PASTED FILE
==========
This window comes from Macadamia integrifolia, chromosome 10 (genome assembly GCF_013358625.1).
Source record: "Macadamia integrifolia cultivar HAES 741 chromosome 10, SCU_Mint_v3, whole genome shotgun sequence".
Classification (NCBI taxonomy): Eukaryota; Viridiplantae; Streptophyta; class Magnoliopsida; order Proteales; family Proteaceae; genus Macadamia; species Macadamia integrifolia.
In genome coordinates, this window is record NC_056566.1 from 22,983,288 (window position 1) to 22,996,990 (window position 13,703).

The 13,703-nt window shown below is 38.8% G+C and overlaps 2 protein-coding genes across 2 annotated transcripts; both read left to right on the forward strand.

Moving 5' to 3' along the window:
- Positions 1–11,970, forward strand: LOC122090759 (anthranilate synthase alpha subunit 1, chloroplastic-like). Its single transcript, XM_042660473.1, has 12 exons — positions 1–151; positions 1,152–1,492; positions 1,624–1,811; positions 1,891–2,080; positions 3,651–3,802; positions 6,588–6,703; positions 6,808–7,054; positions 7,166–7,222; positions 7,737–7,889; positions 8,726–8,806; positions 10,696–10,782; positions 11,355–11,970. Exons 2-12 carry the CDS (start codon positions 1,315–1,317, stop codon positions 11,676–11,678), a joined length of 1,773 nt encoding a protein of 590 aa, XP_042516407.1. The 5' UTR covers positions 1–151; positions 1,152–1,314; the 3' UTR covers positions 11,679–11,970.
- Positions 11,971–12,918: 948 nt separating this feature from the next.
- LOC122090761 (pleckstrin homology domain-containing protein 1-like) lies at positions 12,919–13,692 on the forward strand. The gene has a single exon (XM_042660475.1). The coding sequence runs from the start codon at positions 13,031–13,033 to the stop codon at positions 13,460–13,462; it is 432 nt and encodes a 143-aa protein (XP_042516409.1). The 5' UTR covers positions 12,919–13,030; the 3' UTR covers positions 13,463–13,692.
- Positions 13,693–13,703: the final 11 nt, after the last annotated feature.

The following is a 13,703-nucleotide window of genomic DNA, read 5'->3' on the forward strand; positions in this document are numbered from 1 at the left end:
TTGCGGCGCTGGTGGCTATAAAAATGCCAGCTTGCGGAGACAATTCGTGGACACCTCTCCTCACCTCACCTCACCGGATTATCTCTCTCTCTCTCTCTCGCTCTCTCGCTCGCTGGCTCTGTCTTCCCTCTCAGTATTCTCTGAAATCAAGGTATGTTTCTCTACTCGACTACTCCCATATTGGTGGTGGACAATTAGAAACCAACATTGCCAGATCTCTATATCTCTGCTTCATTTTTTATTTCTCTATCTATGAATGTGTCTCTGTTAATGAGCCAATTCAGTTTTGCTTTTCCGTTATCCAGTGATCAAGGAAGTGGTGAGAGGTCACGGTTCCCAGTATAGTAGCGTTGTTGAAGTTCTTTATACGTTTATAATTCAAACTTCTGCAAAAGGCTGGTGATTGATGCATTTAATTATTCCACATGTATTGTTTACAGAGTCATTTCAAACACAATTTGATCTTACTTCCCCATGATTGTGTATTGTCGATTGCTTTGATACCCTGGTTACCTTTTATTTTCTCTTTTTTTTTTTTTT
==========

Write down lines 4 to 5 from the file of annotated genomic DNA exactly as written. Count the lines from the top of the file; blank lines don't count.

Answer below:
In genome coordinates, this window is record NC_056566.1 from 22,983,288 (window position 1) to 22,996,990 (window position 13,703).

The 13,703-nt window shown below is 38.8% G+C and overlaps 2 protein-coding genes across 2 annotated transcripts; both read left to right on the forward strand.